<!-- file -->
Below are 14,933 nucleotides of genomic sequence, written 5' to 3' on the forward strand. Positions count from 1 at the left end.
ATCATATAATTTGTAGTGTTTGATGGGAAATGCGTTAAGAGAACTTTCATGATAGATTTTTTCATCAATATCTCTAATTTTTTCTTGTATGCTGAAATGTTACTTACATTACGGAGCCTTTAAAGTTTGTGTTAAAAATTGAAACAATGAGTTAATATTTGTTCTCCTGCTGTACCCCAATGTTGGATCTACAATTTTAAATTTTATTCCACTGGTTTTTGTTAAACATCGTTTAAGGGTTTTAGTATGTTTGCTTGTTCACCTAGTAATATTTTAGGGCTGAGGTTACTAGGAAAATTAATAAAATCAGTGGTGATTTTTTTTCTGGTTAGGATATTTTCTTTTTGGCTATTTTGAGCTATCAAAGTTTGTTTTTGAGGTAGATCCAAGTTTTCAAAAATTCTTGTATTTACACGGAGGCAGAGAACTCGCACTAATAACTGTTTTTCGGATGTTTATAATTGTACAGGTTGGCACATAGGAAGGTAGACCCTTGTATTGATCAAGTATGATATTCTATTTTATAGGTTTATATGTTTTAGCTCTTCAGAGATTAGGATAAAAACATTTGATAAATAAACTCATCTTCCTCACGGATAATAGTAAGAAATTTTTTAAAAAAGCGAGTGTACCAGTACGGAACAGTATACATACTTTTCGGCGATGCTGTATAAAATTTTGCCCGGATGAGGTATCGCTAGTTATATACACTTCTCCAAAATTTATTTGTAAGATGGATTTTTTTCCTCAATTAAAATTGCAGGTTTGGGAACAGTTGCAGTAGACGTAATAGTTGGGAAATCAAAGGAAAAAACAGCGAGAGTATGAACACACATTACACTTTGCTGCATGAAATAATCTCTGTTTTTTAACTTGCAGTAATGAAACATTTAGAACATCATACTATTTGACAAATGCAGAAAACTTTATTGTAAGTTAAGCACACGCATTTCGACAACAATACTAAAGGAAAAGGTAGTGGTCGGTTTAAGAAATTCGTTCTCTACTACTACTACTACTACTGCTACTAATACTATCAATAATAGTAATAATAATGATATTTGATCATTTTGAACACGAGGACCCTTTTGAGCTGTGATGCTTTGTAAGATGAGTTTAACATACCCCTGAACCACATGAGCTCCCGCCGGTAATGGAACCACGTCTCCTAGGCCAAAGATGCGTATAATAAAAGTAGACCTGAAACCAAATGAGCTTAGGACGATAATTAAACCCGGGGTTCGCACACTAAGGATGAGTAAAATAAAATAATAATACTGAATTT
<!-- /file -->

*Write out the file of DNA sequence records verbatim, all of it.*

Below are 14,933 nucleotides of genomic sequence, written 5' to 3' on the forward strand. Positions count from 1 at the left end.
ATCATATAATTTGTAGTGTTTGATGGGAAATGCGTTAAGAGAACTTTCATGATAGATTTTTTCATCAATATCTCTAATTTTTTCTTGTATGCTGAAATGTTACTTACATTACGGAGCCTTTAAAGTTTGTGTTAAAAATTGAAACAATGAGTTAATATTTGTTCTCCTGCTGTACCCCAATGTTGGATCTACAATTTTAAATTTTATTCCACTGGTTTTTGTTAAACATCGTTTAAGGGTTTTAGTATGTTTGCTTGTTCACCTAGTAATATTTTAGGGCTGAGGTTACTAGGAAAATTAATAAAATCAGTGGTGATTTTTTTTCTGGTTAGGATATTTTCTTTTTGGCTATTTTGAGCTATCAAAGTTTGTTTTTGAGGTAGATCCAAGTTTTCAAAAATTCTTGTATTTACACGGAGGCAGAGAACTCGCACTAATAACTGTTTTTCGGATGTTTATAATTGTACAGGTTGGCACATAGGAAGGTAGACCCTTGTATTGATCAAGTATGATATTCTATTTTATAGGTTTATATGTTTTAGCTCTTCAGAGATTAGGATAAAAACATTTGATAAATAAACTCATCTTCCTCACGGATAATAGTAAGAAATTTTTTAAAAAAGCGAGTGTACCAGTACGGAACAGTATACATACTTTTCGGCGATGCTGTATAAAATTTTGCCCGGATGAGGTATCGCTAGTTATATACACTTCTCCAAAATTTATTTGTAAGATGGATTTTTTTCCTCAATTAAAATTGCAGGTTTGGGAACAGTTGCAGTAGACGTAATAGTTGGGAAATCAAAGGAAAAAACAGCGAGAGTATGAACACACATTACACTTTGCTGCATGAAATAATCTCTGTTTTTTAACTTGCAGTAATGAAACATTTAGAACATCATACTATTTGACAAATGCAGAAAACTTTATTGTAAGTTAAGCACACGCATTTCGACAACAATACTAAAGGAAAAGGTAGTGGTCGGTTTAAGAAATTCGTTCTCTACTACTACTACTACTACTGCTACTAATACTATCAATAATAGTAATAATAATGATATTTGATCATTTTGAACACGAGGACCCTTTTGAGCTGTGATGCTTTGTAAGATGAGTTTAACATACCCCTGAACCACATGAGCTCCCGCCGGTAATGGAACCACGTCTCCTAGGCCAAAGATGCGTATAATAAAAGTAGACCTGAAACCAAATGAGCTTAGGACGATAATTAAACCCGGGGTTCGCACACTAAGGATGAGTAAAATAAAATAATAATACTGAATTT